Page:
The project calls for building a gondola to connect an existing layout at Brian Head with newly developed Aspen Meadows resort on 2,000 privately owned acres just over a divide. The Brian Head-Aspen Meadows linkage joins the recently announced Deer Valley-Mayflower marriage that promises to vastly alter the future Utah ski and snowboard landscape.

Languishing for more than three decades, the reactivated Aspen Meadows master plan calls for a third base area for the southern Utah mountain, more than doubling its skiable terrain, and adding seven new lifts, including a two-stage gondola to link the two areas. More parking and new lodging and residential areas are in the plans.

Mountain officials have not set a timeline for the development but have indicated that full build-out of lifts, new skiable terrain, and residential structures could take 30 years.

In 2019, Colorado-based Mountain Capital Partners acquired Brian Head as an element of a spending spree that began in 2015 with Purgatory in southwest Colorado, and now includes 11 ski and snowboard mountains, one snowcat tour service, one dedicated mountain bike park, and two golf courses.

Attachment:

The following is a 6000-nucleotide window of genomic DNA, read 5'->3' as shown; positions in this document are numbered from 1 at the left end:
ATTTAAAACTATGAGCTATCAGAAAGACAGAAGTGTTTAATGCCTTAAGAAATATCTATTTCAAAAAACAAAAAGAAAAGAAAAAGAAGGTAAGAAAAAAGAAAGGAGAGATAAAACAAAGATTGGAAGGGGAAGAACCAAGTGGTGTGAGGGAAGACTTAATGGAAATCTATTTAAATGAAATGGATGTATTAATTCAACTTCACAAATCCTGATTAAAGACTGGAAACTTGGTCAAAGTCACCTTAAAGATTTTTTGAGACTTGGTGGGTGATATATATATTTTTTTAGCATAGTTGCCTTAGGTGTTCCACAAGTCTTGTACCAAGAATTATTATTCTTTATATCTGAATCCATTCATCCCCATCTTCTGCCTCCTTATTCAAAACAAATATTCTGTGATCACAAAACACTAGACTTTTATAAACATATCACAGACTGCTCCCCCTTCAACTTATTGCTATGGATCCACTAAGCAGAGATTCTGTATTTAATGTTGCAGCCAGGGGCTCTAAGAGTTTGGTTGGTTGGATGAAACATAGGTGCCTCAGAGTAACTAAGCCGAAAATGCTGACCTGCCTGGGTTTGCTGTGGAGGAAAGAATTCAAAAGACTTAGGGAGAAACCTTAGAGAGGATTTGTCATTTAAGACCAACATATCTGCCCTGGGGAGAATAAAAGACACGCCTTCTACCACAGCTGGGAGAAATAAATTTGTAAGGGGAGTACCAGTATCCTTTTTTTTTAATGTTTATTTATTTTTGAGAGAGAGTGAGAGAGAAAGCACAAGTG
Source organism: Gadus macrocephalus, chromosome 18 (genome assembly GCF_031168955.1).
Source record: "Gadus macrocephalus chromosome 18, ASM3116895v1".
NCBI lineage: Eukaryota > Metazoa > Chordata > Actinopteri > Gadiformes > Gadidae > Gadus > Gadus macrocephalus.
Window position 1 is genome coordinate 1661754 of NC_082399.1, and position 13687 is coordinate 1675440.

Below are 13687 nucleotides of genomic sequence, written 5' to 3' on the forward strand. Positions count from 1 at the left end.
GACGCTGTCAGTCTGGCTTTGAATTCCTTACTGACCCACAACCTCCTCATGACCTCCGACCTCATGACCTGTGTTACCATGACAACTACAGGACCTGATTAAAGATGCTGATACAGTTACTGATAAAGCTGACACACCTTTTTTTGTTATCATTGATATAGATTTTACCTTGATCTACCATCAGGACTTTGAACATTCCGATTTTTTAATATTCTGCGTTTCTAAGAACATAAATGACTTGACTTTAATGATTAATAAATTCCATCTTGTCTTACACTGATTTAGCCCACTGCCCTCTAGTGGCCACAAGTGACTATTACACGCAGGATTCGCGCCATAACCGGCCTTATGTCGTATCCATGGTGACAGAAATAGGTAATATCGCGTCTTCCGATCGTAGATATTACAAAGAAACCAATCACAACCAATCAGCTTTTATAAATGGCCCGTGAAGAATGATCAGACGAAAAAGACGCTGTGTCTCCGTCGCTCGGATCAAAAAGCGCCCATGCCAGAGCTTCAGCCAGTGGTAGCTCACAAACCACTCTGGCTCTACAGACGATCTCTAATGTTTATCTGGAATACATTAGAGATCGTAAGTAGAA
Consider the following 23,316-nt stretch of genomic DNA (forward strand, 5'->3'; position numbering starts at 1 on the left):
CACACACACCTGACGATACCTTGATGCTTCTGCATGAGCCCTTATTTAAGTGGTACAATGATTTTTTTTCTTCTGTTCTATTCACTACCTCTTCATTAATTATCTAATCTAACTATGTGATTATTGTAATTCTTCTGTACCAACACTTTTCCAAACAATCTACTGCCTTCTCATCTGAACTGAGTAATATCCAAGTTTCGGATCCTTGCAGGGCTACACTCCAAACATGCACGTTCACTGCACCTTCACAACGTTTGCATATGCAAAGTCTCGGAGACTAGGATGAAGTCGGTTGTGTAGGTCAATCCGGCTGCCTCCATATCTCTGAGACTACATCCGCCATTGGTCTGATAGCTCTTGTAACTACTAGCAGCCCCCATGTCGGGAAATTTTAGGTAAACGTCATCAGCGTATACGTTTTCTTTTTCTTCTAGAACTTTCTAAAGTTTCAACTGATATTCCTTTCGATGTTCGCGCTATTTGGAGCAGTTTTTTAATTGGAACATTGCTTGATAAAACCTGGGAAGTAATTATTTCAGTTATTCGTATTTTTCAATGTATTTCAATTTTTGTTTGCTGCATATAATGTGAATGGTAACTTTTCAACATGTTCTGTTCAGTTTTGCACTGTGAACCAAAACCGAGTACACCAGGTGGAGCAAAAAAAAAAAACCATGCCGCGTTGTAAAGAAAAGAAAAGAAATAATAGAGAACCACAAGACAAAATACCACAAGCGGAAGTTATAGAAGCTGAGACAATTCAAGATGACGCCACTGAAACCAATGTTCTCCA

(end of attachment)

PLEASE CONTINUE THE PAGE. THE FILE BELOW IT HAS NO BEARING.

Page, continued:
Once in the fold, the Durango company has made it a habit to immediately put money "onto the hill" in the form of snowmaking, lifts, grooming and terrain. So Brian Head regulars and visitors can expect to see on-mountain improvements in the next couple of seasons.

Brian Head has long been a hidden gem on the Utah ski map. Its both the southernmost mountain in the state and the highest base elevation (9,600 feet). Cedar City lies 40 minutes away I-15, and Las Vegas is three hours' drive.

Currently, the trail map encompasses 650 acres with 1,548 feet in vertical drop. Two high-speed quads join with six other chairlifts to deliver skiers and riders around the mountain. The skiable terrain divides up neatly between green-blue Navajo Mountain, and blue-black Giant Steps Mountain.

Sitting on the extreme southwest corner of the Rocky Mountains, Brian is well-situated to catch the leading edge of storms that come up from the southwesterly direction. Also, a number of national parks near Brian Head draw visitors to southern Utah.


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Colorado Resorts Gear Up For Summer Lift Construction


When outdoors enthusiasts head to the Colorado Rockies this summer, they will be a sneak peak at a half-dozen new and replacement lifts that are expected to be ready to go for the 2023-2024 ski and snowboard season.